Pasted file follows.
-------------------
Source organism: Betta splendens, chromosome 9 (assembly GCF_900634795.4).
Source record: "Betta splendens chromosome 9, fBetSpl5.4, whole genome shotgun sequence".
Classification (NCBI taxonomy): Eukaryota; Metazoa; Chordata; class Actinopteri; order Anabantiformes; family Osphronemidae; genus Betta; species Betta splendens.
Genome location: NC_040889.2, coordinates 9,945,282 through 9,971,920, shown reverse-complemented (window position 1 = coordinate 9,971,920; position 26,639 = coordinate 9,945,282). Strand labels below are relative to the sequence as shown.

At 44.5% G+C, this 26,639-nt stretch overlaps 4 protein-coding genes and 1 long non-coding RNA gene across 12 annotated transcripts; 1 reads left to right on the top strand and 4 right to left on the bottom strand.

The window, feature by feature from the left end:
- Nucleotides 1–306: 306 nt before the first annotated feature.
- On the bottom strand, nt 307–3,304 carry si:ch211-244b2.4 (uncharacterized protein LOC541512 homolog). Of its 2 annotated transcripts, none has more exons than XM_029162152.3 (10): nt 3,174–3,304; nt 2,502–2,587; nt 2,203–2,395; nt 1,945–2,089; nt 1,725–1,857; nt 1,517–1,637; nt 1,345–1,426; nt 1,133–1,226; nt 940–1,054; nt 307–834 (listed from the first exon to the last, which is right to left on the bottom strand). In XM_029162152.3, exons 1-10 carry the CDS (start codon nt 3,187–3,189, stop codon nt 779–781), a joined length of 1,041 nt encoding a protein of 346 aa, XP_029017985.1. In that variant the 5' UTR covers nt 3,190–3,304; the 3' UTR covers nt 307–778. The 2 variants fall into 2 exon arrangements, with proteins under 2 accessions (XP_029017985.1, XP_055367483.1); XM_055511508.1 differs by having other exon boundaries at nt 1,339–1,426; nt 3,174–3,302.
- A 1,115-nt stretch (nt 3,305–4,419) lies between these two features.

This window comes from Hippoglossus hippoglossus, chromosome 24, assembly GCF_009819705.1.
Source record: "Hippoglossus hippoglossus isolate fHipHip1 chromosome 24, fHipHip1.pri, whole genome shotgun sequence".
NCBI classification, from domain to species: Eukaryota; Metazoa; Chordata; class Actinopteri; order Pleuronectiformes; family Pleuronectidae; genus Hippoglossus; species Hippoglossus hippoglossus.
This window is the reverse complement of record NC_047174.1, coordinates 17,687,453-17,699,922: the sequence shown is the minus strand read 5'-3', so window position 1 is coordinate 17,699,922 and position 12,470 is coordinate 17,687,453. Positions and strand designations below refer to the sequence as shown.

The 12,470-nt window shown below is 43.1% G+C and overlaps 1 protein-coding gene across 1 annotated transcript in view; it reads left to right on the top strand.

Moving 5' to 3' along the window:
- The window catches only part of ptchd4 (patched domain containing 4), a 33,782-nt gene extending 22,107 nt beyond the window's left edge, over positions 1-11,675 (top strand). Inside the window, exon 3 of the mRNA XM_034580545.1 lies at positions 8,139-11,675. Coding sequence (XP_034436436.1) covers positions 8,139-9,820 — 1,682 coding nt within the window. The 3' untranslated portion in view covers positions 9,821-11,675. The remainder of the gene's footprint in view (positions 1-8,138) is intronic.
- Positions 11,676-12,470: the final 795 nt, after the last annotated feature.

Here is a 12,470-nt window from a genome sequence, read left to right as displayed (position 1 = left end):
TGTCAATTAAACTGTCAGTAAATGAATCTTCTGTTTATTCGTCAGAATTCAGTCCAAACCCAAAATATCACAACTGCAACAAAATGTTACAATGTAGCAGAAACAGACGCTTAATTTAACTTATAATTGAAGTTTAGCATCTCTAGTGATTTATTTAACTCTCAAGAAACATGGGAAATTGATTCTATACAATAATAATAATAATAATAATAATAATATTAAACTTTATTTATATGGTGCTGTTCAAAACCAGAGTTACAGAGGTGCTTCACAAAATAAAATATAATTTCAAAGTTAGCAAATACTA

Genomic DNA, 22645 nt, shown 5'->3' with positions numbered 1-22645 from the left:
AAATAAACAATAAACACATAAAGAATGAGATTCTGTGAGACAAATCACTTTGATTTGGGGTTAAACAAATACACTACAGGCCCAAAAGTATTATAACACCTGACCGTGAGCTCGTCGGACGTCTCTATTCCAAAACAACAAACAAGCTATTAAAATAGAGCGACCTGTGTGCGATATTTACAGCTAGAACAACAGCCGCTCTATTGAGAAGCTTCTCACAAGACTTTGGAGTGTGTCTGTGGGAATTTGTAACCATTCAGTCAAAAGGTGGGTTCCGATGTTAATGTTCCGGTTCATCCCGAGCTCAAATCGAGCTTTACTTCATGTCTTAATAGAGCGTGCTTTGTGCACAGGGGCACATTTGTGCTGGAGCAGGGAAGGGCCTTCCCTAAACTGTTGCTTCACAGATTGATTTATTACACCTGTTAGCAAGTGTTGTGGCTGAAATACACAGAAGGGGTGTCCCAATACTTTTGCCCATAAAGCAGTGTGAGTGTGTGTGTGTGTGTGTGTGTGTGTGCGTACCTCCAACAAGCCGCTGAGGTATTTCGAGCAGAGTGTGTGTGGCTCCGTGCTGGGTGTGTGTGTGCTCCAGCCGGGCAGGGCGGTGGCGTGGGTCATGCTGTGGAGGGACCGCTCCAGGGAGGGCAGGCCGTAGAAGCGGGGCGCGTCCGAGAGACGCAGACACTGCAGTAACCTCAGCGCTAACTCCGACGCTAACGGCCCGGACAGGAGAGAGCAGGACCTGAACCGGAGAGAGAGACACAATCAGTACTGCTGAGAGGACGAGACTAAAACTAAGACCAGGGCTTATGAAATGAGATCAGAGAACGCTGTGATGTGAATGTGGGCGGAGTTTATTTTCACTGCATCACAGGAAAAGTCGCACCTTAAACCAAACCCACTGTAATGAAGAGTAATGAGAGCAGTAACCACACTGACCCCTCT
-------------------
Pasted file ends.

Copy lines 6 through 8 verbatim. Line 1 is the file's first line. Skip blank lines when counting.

The window, feature by feature from the left end:
- Nucleotides 1–306: 306 nt before the first annotated feature.
- On the bottom strand, nt 307–3,304 carry si:ch211-244b2.4 (uncharacterized protein LOC541512 homolog). Of its 2 annotated transcripts, none has more exons than XM_029162152.3 (10): nt 3,174–3,304; nt 2,502–2,587; nt 2,203–2,395; nt 1,945–2,089; nt 1,725–1,857; nt 1,517–1,637; nt 1,345–1,426; nt 1,133–1,226; nt 940–1,054; nt 307–834 (listed from the first exon to the last, which is right to left on the bottom strand). In XM_029162152.3, exons 1-10 carry the CDS (start codon nt 3,187–3,189, stop codon nt 779–781), a joined length of 1,041 nt encoding a protein of 346 aa, XP_029017985.1. In that variant the 5' UTR covers nt 3,190–3,304; the 3' UTR covers nt 307–778. The 2 variants fall into 2 exon arrangements, with proteins under 2 accessions (XP_029017985.1, XP_055367483.1); XM_055511508.1 differs by having other exon boundaries at nt 1,339–1,426; nt 3,174–3,302.